Nora Bridges is a wildly popular radio spokesperson for family-first virtues, but her loyal listeners don't know that she walked out on her husband and teenaged daughters years ago and didn't look back. Now that a former lover has sold racy pix of naked Nora and horny himself to a national tabloid, her estranged daughter Ruby, an unsuccessful stand-up comic in Los Angeles, has been approached to pen a tell-all. Greedy for the fat fee she's been promised, Ruby agrees and heads for the San Juan Islands, eager to get reacquainted with the mom she plans to betray. Once in the family homestead, nasty Ruby alternately sulks and glares at her mother, who is temporarily wheelchair-bound as a result of a post-scandal car crash. Uncaring, Ruby begins writing her side of the story when she's not strolling on the beach with former sweetheart Dean Sloan, the son of wealthy socialites who basically ignored him and his gay brother Eric. Eric, now dying of cancer and also in a wheelchair, has returned to the island. This dismal threesome catch up on old times, recalling their childhood idylls on the island. After Ruby's perfect big sister Caroline shows up, there's another round of heartfelt talk. Nora gradually reveals the truth about her unloving husband and her late father's alcoholism, which led her to seek the approval of others at the cost of her own peace of mind. And so on. Ruby is aghast to discover that she doesn't know everything after all, but Dean offers her subdued comfort. Happy endings await almost everyone—except for readers of this nobly preachy snifflefest.

The best-selling author of tearjerkers like Angel Falls (2000) serves up yet another mountain of mush, topped off with syrupy platitudes about life and love.

Pub Date: March 1, 2001

ISBN: 0-609-60737-5

Page Count: 336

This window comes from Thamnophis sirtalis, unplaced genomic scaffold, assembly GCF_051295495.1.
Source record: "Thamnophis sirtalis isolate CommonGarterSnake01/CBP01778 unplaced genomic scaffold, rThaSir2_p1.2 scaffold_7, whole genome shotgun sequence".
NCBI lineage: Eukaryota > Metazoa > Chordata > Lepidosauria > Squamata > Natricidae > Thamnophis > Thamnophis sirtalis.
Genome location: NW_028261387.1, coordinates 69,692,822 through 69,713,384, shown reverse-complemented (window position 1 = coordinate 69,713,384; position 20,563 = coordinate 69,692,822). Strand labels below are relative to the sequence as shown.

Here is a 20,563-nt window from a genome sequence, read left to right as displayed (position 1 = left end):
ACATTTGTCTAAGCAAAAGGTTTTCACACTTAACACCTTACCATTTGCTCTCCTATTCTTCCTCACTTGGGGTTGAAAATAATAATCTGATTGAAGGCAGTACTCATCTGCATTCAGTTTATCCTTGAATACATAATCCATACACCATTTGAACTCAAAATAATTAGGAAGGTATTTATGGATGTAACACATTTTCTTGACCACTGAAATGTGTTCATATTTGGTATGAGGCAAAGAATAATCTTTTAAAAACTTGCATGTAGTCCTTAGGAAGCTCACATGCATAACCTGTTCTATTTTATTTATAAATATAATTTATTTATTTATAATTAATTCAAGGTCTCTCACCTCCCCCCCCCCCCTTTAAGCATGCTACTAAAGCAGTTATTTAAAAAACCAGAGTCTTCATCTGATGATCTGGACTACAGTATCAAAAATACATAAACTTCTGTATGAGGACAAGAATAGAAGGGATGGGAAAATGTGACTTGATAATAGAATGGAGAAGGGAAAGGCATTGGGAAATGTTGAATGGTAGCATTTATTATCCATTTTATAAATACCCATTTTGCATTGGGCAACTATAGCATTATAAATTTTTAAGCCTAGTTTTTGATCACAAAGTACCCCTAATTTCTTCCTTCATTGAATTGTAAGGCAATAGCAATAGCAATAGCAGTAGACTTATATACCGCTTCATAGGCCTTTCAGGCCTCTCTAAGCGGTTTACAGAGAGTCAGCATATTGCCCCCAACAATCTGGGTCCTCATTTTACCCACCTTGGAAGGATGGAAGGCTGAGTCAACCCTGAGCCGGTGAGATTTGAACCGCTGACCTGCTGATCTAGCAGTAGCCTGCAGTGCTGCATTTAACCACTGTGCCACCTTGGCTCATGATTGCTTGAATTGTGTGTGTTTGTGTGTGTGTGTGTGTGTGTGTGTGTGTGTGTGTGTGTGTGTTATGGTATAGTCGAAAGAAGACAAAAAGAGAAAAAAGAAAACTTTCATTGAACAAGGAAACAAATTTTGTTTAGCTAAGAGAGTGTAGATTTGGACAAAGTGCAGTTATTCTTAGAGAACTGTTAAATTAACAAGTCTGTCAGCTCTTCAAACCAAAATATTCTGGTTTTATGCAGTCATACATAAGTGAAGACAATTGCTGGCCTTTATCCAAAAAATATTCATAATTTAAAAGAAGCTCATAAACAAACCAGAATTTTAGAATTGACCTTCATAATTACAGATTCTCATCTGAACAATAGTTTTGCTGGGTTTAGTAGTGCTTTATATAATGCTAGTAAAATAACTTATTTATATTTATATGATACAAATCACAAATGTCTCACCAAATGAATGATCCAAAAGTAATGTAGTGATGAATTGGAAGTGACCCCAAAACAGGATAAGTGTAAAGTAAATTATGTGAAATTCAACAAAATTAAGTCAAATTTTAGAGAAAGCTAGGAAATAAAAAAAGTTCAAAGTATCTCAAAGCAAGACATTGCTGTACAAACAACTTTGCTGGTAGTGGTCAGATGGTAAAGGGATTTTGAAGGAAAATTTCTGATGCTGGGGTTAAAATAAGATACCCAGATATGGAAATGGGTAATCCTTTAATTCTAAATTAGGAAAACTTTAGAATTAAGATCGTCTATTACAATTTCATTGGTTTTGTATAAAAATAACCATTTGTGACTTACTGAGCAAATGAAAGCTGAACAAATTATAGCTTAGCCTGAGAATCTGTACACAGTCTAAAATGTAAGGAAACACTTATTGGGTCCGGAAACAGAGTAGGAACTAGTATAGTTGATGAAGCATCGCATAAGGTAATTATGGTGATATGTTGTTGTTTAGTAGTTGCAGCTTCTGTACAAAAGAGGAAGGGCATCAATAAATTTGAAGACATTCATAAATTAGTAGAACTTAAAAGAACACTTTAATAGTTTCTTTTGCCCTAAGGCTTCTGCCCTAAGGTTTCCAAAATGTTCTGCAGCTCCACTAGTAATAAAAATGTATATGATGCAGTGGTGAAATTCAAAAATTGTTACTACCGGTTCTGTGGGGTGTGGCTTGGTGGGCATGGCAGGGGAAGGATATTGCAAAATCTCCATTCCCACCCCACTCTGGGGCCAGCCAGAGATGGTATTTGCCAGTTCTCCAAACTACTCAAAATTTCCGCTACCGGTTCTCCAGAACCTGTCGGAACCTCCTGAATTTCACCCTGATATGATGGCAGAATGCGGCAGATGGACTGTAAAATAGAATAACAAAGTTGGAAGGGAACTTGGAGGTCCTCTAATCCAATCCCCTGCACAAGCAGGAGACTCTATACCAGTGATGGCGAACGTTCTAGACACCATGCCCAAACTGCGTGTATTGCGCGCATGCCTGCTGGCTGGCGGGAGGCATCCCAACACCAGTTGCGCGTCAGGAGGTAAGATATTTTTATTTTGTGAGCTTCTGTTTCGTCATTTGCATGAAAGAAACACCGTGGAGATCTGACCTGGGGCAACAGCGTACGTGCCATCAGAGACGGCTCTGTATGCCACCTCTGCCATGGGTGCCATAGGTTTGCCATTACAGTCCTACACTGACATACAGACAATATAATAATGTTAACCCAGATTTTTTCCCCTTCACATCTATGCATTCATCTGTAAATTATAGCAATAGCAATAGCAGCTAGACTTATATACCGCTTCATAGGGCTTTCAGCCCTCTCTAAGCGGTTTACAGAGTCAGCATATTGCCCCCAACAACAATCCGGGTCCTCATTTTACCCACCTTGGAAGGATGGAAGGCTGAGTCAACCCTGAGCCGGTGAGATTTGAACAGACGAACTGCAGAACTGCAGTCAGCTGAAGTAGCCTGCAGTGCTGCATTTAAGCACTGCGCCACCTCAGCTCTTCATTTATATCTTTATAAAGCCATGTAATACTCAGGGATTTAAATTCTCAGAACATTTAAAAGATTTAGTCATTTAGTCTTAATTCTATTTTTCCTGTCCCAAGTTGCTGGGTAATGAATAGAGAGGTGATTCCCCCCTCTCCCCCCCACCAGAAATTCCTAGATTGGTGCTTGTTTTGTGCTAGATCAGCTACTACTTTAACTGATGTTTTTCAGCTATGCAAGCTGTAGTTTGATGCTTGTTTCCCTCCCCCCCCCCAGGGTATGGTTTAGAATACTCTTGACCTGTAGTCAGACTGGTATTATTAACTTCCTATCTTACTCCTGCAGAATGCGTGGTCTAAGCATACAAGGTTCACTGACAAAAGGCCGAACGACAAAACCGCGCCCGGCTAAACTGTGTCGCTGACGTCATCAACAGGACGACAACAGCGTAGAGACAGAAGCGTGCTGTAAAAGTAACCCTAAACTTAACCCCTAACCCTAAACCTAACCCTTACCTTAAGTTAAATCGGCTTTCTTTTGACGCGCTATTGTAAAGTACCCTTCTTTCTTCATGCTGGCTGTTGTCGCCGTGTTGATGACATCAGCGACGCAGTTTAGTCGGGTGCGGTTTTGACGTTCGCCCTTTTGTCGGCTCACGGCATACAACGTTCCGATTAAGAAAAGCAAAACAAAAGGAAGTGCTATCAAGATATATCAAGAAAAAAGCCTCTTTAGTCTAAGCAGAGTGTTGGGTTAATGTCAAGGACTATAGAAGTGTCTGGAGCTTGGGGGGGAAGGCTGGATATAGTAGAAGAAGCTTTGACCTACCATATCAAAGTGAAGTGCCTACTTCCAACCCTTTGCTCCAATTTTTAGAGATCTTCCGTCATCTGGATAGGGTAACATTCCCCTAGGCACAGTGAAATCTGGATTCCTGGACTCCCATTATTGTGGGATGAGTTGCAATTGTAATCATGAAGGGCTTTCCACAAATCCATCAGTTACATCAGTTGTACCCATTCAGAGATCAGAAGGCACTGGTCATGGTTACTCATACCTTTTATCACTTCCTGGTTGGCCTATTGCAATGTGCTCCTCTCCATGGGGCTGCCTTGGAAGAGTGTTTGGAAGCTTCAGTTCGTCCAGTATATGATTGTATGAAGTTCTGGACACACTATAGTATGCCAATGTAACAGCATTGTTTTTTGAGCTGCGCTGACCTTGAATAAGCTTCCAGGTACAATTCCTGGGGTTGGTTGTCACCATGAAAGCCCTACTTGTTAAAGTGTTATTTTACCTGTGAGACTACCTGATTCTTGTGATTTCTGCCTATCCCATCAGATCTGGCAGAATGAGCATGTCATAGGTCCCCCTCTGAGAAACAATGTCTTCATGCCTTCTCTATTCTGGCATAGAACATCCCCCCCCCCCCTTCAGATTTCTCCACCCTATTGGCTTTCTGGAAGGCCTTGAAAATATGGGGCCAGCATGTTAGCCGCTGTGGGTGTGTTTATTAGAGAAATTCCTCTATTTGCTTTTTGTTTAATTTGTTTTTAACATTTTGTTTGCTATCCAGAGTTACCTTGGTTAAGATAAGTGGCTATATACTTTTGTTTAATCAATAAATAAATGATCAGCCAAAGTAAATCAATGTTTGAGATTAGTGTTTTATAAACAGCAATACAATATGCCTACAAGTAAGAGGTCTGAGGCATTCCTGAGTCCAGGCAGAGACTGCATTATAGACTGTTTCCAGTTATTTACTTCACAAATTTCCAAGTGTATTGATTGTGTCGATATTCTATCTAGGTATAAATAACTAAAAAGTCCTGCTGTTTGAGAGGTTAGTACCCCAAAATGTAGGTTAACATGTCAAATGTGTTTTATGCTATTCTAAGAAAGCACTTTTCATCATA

Publisher: Crown

Review Posted Online: May 20, 2010

Kirkus Reviews Issue: Jan. 15, 2001

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Kin “[find] each other’s lives inscrutable” in this rich, sharp story about the way identity is formed.

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THE VANISHING HALF

Inseparable identical twin sisters ditch home together, and then one decides to vanish.

The talented Bennett fuels her fiction with secrets—first in her lauded debut, The Mothers (2016), and now in the assured and magnetic story of the Vignes sisters, light-skinned women parked on opposite sides of the color line. Desiree, the “fidgety twin,” and Stella, “a smart, careful girl,” make their break from stultifying rural Mallard, Louisiana, becoming 16-year-old runaways in 1954 New Orleans. The novel opens 14 years later as Desiree, fleeing a violent marriage in D.C., returns home with a different relative: her 8-year-old daughter, Jude. The gossips are agog: “In Mallard, nobody married dark....Marrying a dark man and dragging his blueblack child all over town was one step too far.” Desiree's decision seals Jude’s misery in this “colorstruck” place and propels a new generation of flight: Jude escapes on a track scholarship to UCLA. Tending bar as a side job in Beverly Hills, she catches a glimpse of her mother’s doppelgänger. Stella, ensconced in White society, is shedding her fur coat. Jude, so Black that strangers routinely stare, is unrecognizable to her aunt. All this is expertly paced, unfurling before the book is half finished; a reader can guess what is coming. Bennett is deeply engaged in the unknowability of other people and the scourge of colorism. The scene in which Stella adopts her White persona is a tour de force of doubling and confusion. It calls up Toni Morrison’s The Bluest Eye, the book's 50-year-old antecedent. Bennett's novel plays with its characters' nagging feelings of being incomplete—for the twins without each other; for Jude’s boyfriend, Reese, who is trans and seeks surgery; for their friend Barry, who performs in drag as Bianca. Bennett keeps all these plot threads thrumming and her social commentary crisp. In the second half, Jude spars with her cousin Kennedy, Stella's daughter, a spoiled actress.

Kin “[find] each other’s lives inscrutable” in this rich, sharp story about the way identity is formed.

Pub Date: June 2, 2020

ISBN: 978-0-525-53629-1

Page Count: 352

Publisher: Riverhead

Review Posted Online: March 15, 2020

Kirkus Reviews Issue: April 1, 2020